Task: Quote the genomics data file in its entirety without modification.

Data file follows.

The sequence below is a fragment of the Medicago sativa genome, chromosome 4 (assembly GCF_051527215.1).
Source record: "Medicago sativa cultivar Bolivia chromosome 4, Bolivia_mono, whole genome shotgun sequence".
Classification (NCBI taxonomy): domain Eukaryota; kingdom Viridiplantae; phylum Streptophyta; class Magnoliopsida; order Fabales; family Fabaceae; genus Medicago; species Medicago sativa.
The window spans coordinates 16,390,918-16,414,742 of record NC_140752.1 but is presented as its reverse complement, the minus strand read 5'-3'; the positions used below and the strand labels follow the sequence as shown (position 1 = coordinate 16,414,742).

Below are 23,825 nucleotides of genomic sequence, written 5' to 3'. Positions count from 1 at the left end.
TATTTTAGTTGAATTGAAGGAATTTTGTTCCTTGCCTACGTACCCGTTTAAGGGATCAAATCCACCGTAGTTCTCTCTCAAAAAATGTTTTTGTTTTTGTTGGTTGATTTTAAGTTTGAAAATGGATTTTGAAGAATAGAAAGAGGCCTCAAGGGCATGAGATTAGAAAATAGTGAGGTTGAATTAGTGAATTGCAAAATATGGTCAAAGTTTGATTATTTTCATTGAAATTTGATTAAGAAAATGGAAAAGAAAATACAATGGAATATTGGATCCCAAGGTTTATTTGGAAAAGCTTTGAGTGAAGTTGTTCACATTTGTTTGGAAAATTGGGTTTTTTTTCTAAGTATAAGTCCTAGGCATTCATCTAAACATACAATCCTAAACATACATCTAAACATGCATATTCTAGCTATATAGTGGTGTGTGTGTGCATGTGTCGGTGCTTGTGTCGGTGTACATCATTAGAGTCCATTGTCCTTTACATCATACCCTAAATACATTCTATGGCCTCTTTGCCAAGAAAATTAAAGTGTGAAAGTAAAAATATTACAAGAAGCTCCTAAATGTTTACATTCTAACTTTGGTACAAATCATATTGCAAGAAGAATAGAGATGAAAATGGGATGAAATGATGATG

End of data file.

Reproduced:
The sequence below is a fragment of the Medicago sativa genome, chromosome 4 (assembly GCF_051527215.1).
Source record: "Medicago sativa cultivar Bolivia chromosome 4, Bolivia_mono, whole genome shotgun sequence".
Classification (NCBI taxonomy): domain Eukaryota; kingdom Viridiplantae; phylum Streptophyta; class Magnoliopsida; order Fabales; family Fabaceae; genus Medicago; species Medicago sativa.
The window spans coordinates 16,390,918-16,414,742 of record NC_140752.1 but is presented as its reverse complement, the minus strand read 5'-3'; the positions used below and the strand labels follow the sequence as shown (position 1 = coordinate 16,414,742).

Below are 23,825 nucleotides of genomic sequence, written 5' to 3'. Positions count from 1 at the left end.
TATTTTAGTTGAATTGAAGGAATTTTGTTCCTTGCCTACGTACCCGTTTAAGGGATCAAATCCACCGTAGTTCTCTCTCAAAAAATGTTTTTGTTTTTGTTGGTTGATTTTAAGTTTGAAAATGGATTTTGAAGAATAGAAAGAGGCCTCAAGGGCATGAGATTAGAAAATAGTGAGGTTGAATTAGTGAATTGCAAAATATGGTCAAAGTTTGATTATTTTCATTGAAATTTGATTAAGAAAATGGAAAAGAAAATACAATGGAATATTGGATCCCAAGGTTTATTTGGAAAAGCTTTGAGTGAAGTTGTTCACATTTGTTTGGAAAATTGGGTTTTTTTTCTAAGTATAAGTCCTAGGCATTCATCTAAACATACAATCCTAAACATACATCTAAACATGCATATTCTAGCTATATAGTGGTGTGTGTGTGCATGTGTCGGTGCTTGTGTCGGTGTACATCATTAGAGTCCATTGTCCTTTACATCATACCCTAAATACATTCTATGGCCTCTTTGCCAAGAAAATTAAAGTGTGAAAGTAAAAATATTACAAGAAGCTCCTAAATGTTTACATTCTAACTTTGGTACAAATCATATTGCAAGAAGAATAGAGATGAAAATGGGATGAAATGATGATG